Long-term, both LASIK and PRK procedures are extremely successful. Less than one percent of patients experience serious problems following their procedure. When properly screened, only 3 to 5 percent of patients have reported correctable, minor problems, according to the ESEC (Eye Surgery Education Council). Studies also show that after one year’s time, 98 percent of patients have 20/20 vision.
At La Jolla, our highly trained staff can help you get the vision results you want. Call our office today at 858-551-4100 to find out how.
Technology is an amazing thing, but even with all of the things it offers, it also has its drawbacks. It has made our lives easier in so many ways. In some ways, those benefits have become very costly, especially when we look at health concerns like heart problems, obesity, hearing loss and muscle problems.
Have you ever wondered how technology has affected your eyes and how you see things? Computer Vision Syndrome or CVS is just one way technology has made an impact on our eyes, and not always in a good way. CVS affects people of all ages. Anyone who uses laptops, tablets and smartphones has a much higher risk of developing CVS than ever before.
Technology in the Classroom
In decades past, schools across the country would check each student’s vision to ensure good eye health. The State of California requires all school districts to perform vision and hearing screenings on all students, but not every state has such requirements. A vision screening helps determine whether or not a person is seeing “normally”. Without regular screenings, most children don’t even realize they have a problem. Common signs like squinting or losing their place while reading are easily missed but may indicate vision problems. If a child must hold something close to their face to sufficiently read or describe what they are looking at, it is quite possible they are having a problem with their vision.
CVS occurs when general eyestrain begins to become chronic. It is caused by extensive use of computer screens and other electronic devices, including iPads, desktop computers, laptops, tablets and cell phones. Common symptoms of CVS include blurred vision, neck/shoulder pain and headaches around and behind the eyes.
For all of the benefits digital tools offer students in the classroom, they also dramatically increase the number of vision and eye problems children must deal with. It is extremely important for children to be able to take frequent breaks from digital learning to ensure good vision and eye health.
Volunteer organizations, such as Prevent Blindness America, offer parents and teachers tips on how to ensure their children’s good vision and eye health. The following five tips are ways adults and children can use electronics without creating excessive eyestrain.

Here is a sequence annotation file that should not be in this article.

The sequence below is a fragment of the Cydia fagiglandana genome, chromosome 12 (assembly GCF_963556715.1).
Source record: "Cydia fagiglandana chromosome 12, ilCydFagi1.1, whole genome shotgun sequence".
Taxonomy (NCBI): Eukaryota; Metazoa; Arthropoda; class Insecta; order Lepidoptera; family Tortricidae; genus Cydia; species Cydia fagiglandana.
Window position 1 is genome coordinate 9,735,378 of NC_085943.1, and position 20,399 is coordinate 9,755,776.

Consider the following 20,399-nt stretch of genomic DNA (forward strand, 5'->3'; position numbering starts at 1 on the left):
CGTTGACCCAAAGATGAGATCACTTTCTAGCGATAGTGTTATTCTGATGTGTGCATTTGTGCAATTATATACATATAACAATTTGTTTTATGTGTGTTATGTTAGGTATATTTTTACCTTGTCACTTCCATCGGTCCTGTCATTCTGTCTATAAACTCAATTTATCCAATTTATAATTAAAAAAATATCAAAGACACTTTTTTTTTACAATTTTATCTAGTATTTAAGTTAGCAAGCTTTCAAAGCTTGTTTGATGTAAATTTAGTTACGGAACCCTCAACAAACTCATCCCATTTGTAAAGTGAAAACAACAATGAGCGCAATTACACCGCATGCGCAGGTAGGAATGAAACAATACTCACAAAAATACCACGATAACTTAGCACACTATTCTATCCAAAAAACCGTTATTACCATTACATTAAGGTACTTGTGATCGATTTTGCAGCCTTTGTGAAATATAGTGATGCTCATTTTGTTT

- Make sure your screen or monitor is approximately 24 to 26 inches away from your face and slightly below your normal level of vision
- Place a glare filter over your computer screen or alter your lighting to prevent harsh reflections
- Adjustable screens and keyboards can also be extremely useful
- Use a chair that can be adjusted to do different heights
- Place a document holder next to your screen so that you spend less time moving your head from side to side
Spending 4 or more hours a day at a computer screen or looking at an electronic device can put you at a much greater risk for CVS than ever before. It is important to remember to step or look away as often as you need to in order to relieve some eyestrain. Following the 20-20-20 rule is a good habit to get into: When reading, watching TV or looking at electronic devices, every 20 minutes look at least 20 feet away for 20 seconds. Blinking frequently can also help to relieve some of the stress placed on the eyes.
Interested in learning about LASIK? Schedule a free consultation today by calling the staff at La Jolla at 858-551-4100.
When people normally think of cataracts, they think of their grandparents or their elderly next door neighbor. Most people associate cataracts with older individuals, as they commonly occur as people age. The thought of children getting cataracts is practically unheard of. The professional staff at La Jolla LASIK has begun to look into the question of whether or not children can too get cataracts.
What Is a Cataract?
The crystalline lens of the eye, which is normally clear, functions to focus images on the inner portion of the eye, the retina. Cataracts occur when the lens becomes cloudy. This cloudy lens begins to obscure the vision, and if left untreated has potential to severely impair vision and function. Cataracts can occur in one or both eyes and do not spread from eye to eye. If the cataract has progressed beyond a refractive correction point (i.e glasses and contact lenses no longer help), the lens must surgically be removed. Treatment consists of removing the cloudy lens and inserting a clear Intraocular Lens (IOL) instead, which results in restoring the vision.